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Campus cases illustrate importance of following quarantine guidelines

Campus leaders and health experts continue to stress the importance of individuals following the recommended 14-day quarantine period if they have been exposed to the COVID-19 virus. A pair of recent cases at SVSU illustrate the reason why that two-week period is critical.

For residential students at SVSU, roommates who share a residential unit with a student who tests positive for COVID-19 are required to quarantine for 14 days even if they initially test negative and show no symptoms of COVID-19. Contact tracers and SVSU staff maintain communication to monitor the student’s health and ensure they do not show signs of the virus over the two-week period. Last week, in separate cases in two different apartment units, two quarantined students who initially tested negative later developed symptoms and tested positive … on the 10th and 11th day of their quarantine period, respectfully.

Development of symptoms that long after exposure to a person who tested positive may seem unlikely, but there is enough evidence to demonstrate the importance of the CDC-recommended 14-day quarantine period.

“Most often, when you are exposed to a person who tests positive, you are more likely to experience symptoms in the first three to four days, but that is not always the case,” said Judy Ruland, SVSU’s dean of College of Health & Human Services and a member of SVSU’s COVID-19 Action Team.

“In some cases, people can develop symptoms as late as the 14th day after exposure to a person with the virus. This is the reason why it is so important to be faithful to the 14-day quarantine period.”

Ruland said, fortunately, the two SVSU students who recently developed symptoms late in their quarantine period were faithful to the quarantine recommendations, preventing the potential further spread of the virus.

For individuals who test positive near the end of the quarantine period, a new 10-day quarantine period is required, she said.

Ruland said residential students who develop COVID-19 symptoms – whether those students are quarantined because of a known exposure or are unaware of their potential exposure – should immediately complete the CampusClear app form and then contact the Covenant Healthcare hotline, Residential Life, as well as

Voluntary testing planned next week

Photo: Deborah Huntley, provost and vice president for Academic Affairs, was among more than 100 campus community members who participated in this week's voluntary testing session.

This week, we enjoyed a large turnout of campus community members – nearly 100 – who participated in the first open testing program session in the Fieldhouse. We will be hosting voluntary testing again next week. Participants will receive a $5 Starbucks gift card.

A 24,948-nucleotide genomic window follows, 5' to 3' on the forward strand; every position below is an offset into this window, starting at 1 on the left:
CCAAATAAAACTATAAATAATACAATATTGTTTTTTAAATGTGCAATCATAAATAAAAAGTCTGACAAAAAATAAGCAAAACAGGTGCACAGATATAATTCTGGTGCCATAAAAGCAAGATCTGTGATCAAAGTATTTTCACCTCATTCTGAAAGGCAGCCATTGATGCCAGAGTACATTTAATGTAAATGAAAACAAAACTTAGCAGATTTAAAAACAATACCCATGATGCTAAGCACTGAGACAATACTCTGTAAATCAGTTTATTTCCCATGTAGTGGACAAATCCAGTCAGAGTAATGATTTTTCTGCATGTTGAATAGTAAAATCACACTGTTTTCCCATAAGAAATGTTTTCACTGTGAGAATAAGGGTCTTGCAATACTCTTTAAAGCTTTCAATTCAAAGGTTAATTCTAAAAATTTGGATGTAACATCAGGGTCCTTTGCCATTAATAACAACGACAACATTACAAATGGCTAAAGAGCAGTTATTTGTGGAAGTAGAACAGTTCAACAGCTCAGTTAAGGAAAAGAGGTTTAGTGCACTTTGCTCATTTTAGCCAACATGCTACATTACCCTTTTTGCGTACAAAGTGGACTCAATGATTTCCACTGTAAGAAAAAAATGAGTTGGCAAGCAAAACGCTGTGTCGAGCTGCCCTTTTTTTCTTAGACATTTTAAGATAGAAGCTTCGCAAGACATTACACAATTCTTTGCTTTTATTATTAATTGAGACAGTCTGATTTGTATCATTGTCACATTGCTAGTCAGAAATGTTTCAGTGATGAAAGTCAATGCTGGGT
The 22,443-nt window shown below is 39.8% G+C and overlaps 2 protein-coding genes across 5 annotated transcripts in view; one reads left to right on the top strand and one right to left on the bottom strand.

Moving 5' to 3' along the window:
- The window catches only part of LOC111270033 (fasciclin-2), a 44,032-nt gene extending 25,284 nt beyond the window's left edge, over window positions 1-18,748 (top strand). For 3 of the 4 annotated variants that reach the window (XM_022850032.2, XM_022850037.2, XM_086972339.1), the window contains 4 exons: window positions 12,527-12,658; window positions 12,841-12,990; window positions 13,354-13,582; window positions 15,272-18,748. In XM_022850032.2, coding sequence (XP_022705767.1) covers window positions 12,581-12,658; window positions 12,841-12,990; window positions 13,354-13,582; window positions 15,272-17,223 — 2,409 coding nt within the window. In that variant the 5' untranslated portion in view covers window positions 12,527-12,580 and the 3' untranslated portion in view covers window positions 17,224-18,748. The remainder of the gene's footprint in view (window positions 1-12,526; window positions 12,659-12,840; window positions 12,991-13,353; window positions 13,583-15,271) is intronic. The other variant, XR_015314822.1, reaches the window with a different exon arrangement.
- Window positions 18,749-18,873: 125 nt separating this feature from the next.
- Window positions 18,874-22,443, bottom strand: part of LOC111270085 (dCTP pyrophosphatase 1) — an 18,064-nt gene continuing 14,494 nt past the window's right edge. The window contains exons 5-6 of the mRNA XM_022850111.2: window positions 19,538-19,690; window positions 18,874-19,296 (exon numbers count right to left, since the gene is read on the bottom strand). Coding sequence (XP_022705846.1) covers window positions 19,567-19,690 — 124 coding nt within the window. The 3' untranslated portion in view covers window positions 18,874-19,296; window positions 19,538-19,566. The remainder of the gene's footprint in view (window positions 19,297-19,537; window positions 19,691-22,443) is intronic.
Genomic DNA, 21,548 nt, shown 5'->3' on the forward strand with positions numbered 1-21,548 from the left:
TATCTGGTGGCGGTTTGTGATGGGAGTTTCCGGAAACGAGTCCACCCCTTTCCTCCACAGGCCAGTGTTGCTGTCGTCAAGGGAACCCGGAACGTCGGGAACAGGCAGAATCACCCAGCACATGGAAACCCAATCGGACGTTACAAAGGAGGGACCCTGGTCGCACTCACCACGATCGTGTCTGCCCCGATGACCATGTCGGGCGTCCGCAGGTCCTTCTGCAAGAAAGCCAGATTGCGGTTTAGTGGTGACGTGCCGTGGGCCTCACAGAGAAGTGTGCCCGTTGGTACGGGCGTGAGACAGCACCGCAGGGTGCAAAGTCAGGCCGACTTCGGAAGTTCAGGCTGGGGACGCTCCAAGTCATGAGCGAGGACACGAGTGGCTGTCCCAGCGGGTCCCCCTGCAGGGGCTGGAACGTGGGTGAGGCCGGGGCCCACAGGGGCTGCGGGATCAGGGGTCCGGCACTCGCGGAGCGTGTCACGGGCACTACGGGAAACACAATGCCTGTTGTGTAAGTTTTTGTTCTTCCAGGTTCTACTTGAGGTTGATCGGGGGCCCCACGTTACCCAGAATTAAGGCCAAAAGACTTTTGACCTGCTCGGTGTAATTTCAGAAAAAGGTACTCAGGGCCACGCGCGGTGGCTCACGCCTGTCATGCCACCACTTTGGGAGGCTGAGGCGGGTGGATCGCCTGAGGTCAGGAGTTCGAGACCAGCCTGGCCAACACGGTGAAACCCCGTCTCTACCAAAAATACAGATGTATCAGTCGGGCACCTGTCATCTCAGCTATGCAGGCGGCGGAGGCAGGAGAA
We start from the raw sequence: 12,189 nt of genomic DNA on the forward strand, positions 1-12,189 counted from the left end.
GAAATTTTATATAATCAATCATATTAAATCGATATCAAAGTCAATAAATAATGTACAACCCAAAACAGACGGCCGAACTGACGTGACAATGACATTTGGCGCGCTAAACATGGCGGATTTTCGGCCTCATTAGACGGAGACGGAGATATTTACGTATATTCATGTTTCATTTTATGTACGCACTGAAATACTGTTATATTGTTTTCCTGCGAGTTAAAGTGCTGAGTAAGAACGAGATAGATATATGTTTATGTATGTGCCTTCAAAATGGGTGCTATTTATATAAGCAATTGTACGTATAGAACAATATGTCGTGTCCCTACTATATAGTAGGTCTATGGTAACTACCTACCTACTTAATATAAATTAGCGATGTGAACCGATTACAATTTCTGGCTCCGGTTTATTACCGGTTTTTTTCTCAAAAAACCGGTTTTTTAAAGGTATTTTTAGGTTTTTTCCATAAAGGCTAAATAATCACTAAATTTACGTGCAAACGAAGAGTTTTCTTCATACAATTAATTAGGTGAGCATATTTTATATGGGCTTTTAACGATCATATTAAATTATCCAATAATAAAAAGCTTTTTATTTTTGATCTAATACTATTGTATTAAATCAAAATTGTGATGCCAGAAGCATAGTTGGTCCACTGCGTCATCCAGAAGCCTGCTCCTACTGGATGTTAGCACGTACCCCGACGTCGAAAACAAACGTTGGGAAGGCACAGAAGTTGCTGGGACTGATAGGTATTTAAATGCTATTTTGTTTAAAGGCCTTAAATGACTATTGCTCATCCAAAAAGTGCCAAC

Please check your email for further details, including how to RSVP for the session.

Battle of the Valley

It's Battle of the Valley time again; one of SVSU's time-honored traditions. Because of health guidelines, this year's fundraising effort from Oct. 18-24 will feature many virtual elements. However, some in-person events are scheduled as well. To view details about those events or discover ways to contribute to the fundraising – which will benefit Bay Area Women's Center this year –please visit Student Association's Facebook page.

Random testing: the process

As we continue random testing on campus, participants might wish to know how their results will be communicated.

Michigan Health Labs will call you to communicate your test results. Participants should watch for this phone call 24 to 72 hours after their test was completed. If you do not hear from Michigan Health Lab by day four, contact Michigan Health Lab will also communicate your test results to the health department that corresponds to your permanent address and SVSU contact tracers. SVSU Athletics will be notified with student athletes' results only.

You can view a visual representation of this process in the flowchart graphic and other helpful guides.


Complete the CampusClear survey daily, no matter where you are

While completing the CampusClear health screening survey is required to enter campus, medical experts are encouraging the campus community to fill out the survey daily, even when you will not be visiting campus.

The consistent usage will allow SVSU to monitor the health and wellness of students, staff and faculty regardless of whether or not they spend considerable time on campus.


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Learn more about #CampusClear App


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